Aug 24 2011

Shell company fraud: is the UK Serious Fraud Office doing its job?

Posted by: Nick Shaxson in: Thoughts

(Sorry for the recent lack of posts; I was holiday in the UK.)

Reuters has run another excellent article about shell companies and tax havens, as part of its groundbreaking Shell Games series. It’s an interesting and unusual, if rather involved, tale about how investors got fleeced in a very weird deal involving oil-backed debt issued by the tiny and autonomous Russian republic of Bashkortostan.

The Reuters article is worth reading in full: I will really just highlight this part:

In late 2009, under pressure from investors, the UK’s Financial Services Authority referred the DDCM case to the Serious Fraud Office, which launched a criminal investigation.

Eight months later the office decided there wasn’t enough evidence to prosecute. Minutes from a stakeholder meeting held by Zolfo Cooper in 2010 say the SFO “indicated that they had not received much support from investors” for the probe.

Reuters has found some key parties — including Zolfo Cooper — offered to help but were not contacted by the Serious Fraud Office. Reuters presented the office with its findings and offered to discuss the documents it uncovered, but the SFO has so far not taken up this offer.

The SFO, whose resource budget has been cut by 34 percent since 2008-2009, declined to comment for this story.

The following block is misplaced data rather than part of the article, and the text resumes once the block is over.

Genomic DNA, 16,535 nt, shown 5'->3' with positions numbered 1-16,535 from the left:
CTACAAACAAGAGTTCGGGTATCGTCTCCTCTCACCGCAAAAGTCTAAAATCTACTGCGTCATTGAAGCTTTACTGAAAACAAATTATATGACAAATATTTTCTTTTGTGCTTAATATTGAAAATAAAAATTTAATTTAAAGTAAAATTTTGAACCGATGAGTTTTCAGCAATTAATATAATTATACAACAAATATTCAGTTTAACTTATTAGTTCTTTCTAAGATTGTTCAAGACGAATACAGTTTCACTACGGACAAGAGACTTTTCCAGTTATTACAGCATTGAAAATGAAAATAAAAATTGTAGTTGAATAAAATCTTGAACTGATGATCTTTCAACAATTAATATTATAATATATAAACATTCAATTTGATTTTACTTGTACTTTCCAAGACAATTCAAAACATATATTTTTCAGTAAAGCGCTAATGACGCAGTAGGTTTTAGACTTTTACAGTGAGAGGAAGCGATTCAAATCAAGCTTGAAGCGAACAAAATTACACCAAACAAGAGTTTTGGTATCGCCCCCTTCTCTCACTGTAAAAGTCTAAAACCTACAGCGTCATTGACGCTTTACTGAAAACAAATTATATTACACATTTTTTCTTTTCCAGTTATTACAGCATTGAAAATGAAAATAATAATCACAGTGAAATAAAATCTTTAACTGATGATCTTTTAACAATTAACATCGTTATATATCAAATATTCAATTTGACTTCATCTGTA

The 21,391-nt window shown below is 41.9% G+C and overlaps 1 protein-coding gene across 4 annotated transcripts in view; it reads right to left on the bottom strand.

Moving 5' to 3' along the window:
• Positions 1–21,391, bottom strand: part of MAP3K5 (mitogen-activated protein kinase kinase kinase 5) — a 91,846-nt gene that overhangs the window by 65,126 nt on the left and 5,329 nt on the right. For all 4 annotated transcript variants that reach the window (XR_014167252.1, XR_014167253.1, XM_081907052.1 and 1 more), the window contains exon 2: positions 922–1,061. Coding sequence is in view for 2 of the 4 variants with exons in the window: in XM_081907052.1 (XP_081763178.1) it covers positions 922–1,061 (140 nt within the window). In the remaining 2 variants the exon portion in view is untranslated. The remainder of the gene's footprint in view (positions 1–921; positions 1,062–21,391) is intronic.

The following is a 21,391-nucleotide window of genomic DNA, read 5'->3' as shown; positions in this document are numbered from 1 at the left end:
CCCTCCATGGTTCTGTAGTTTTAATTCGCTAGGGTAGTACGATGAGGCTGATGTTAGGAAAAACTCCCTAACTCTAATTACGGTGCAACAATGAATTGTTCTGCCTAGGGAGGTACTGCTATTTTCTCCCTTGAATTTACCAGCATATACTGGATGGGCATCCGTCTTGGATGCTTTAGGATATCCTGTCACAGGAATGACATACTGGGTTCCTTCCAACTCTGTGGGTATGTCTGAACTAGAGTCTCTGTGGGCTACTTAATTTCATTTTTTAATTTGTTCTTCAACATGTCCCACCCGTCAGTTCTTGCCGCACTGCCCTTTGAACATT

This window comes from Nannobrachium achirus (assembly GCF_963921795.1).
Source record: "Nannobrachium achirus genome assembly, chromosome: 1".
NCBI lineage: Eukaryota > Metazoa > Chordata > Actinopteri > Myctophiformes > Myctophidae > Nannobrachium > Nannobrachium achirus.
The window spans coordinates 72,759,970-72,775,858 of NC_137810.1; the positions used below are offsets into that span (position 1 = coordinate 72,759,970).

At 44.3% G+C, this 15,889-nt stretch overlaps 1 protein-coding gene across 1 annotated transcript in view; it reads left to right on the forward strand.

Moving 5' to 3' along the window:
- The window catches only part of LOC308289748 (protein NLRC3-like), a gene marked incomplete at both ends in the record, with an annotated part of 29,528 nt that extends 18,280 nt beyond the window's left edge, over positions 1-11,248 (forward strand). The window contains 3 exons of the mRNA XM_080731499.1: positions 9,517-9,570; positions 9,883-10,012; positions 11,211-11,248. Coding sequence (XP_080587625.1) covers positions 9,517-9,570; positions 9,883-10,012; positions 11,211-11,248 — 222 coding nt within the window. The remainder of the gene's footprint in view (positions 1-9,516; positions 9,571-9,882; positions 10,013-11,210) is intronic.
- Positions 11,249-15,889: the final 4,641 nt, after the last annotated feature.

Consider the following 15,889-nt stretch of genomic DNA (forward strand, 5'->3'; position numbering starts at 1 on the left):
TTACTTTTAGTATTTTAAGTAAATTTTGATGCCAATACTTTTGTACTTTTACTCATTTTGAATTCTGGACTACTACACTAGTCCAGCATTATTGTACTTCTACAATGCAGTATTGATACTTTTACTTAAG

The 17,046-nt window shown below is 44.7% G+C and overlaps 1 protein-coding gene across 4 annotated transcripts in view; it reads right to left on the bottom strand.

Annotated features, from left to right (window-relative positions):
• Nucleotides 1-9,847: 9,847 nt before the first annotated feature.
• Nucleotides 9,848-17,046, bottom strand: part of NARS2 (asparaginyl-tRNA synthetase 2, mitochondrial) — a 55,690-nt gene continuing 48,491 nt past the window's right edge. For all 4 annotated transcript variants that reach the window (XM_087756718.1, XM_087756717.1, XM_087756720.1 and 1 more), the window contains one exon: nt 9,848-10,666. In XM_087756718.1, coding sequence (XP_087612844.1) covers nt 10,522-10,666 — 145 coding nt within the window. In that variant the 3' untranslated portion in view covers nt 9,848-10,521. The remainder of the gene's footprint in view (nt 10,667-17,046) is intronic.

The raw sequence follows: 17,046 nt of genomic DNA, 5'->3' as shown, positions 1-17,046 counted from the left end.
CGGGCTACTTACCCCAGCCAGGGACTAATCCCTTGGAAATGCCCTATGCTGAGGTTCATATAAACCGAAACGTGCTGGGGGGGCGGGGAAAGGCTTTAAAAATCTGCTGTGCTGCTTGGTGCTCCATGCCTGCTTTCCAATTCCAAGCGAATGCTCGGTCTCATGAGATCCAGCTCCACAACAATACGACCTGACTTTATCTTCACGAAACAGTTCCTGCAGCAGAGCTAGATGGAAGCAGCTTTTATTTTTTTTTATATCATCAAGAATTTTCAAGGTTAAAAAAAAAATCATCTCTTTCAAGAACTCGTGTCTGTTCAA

Complicating investors’ attempts to investigate DDCM is the company’s domicile in the Cayman Islands. The tax haven is the world’s fifth-largest financial center and hosts almost two-thirds of the world’s hedge funds. But its secrecy laws are tight.”

Interesting. When I wrote Treasure Islands, I heard a similar story from someone else who, it seems,  got a similar-sounding brush-off from the UK crime-fighting authorities – but for reasons of confidentiality I couldn’t (and still can’t) write about it. And I don’t even know how that story ended. Still, all this does seem to fit into a UK pattern of turning a blind eye to murky business, in the hope of attracting as much of it as possible (often via tax havens as conduits).

Now Bashkortostan, and also a big link to oil-backed debt, comes up in my previous book Poisoned Wells when I interview the financier Arkady Gaydamak, who was in the business of helping provide the Angolan government with secretive oil-backed loans that were used (among other things) to buy weapons to fight Jonas Savimbi’s UNITA rebels. As it happens, I was on the ground in the early 1990s as the Reuters correspondent watching those freshly equipped Angolan troops go into battle. I particularly remember one rainy night in early 1994, I think it was, when I asked an Angolan grunt – he looked as if he was not much more than a child – to explain all those strange contraptions on his AK rifle. We chatted about stuff and I remember him telling me how scared he was: that very night they were headed out for an attack a UNITA-occupied town called Ndalatando. Casting aside journalistic impartiality, I wished this kid the best of luck, and a few days later I found out that they captured the town but then came up against a ferocious UNITA tank-led counter-attack, yet held out and kept control of Ndalatando in the end. I will never know if that kid survived the war.

Anyway, sorry, that’s a complete (and slightly self-indulgent) aside.

I am merely wondering whether this very curious, shady oil-backed, Bashkortostan-linked deal was anything to do with the very curious individual Arkady Gaydamak. There may well be no link at all. But even so, given that republic’s tiny size, and the likelihood that anyone who’s anyone in such a small place is likely to be he may well know who was behind it.

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